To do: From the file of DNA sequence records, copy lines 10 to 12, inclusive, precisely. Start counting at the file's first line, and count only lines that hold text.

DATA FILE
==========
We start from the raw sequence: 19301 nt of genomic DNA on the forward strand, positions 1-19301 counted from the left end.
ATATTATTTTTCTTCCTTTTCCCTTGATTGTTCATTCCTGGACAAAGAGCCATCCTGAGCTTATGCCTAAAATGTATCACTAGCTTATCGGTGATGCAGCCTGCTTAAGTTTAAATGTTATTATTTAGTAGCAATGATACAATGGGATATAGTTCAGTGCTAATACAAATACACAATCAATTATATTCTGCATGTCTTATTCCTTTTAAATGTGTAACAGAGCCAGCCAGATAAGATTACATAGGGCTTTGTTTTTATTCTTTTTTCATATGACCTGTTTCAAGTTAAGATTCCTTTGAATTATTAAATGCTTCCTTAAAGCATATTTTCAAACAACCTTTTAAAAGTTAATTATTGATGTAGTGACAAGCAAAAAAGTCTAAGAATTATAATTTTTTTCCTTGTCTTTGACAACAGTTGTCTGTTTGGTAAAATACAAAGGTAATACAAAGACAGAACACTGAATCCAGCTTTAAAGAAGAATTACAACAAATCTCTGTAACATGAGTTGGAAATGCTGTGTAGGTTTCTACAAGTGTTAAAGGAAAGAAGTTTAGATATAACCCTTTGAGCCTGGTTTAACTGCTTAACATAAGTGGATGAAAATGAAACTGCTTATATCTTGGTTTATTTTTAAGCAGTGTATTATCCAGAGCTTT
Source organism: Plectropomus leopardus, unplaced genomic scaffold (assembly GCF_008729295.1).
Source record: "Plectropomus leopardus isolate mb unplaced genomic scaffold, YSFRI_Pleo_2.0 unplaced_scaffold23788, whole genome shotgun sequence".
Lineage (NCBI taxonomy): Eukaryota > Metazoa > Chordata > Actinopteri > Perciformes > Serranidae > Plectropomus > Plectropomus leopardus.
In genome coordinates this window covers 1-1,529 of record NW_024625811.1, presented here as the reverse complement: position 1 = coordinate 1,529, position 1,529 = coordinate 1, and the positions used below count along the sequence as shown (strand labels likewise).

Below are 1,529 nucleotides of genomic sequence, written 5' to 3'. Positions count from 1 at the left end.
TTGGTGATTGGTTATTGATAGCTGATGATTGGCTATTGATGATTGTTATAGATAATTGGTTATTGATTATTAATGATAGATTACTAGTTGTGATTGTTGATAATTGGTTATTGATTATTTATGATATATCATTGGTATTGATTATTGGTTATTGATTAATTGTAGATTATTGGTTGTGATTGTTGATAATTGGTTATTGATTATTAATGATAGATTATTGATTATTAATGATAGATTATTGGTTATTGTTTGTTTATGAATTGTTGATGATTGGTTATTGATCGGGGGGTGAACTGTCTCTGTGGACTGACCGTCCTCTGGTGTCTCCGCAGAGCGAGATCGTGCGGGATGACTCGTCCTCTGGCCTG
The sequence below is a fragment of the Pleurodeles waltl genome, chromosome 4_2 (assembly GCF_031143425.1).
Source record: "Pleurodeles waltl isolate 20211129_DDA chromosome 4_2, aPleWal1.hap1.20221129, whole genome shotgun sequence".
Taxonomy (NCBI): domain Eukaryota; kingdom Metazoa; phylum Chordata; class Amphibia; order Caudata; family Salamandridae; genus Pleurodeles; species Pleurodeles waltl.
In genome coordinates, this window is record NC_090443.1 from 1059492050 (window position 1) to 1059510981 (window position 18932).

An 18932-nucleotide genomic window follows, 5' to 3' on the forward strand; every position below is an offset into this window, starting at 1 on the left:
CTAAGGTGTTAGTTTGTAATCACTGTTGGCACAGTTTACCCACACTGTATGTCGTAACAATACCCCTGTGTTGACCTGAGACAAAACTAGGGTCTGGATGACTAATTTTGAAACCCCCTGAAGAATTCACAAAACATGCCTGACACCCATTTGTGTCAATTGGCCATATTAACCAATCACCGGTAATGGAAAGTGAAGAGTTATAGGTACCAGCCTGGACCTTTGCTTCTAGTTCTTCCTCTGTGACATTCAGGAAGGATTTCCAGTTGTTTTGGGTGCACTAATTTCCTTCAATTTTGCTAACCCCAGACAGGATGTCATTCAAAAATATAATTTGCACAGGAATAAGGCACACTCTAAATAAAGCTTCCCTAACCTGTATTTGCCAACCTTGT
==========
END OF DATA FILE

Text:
Source record: "Pleurodeles waltl isolate 20211129_DDA chromosome 4_2, aPleWal1.hap1.20221129, whole genome shotgun sequence".
Taxonomy (NCBI): domain Eukaryota; kingdom Metazoa; phylum Chordata; class Amphibia; order Caudata; family Salamandridae; genus Pleurodeles; species Pleurodeles waltl.
In genome coordinates, this window is record NC_090443.1 from 1059492050 (window position 1) to 1059510981 (window position 18932).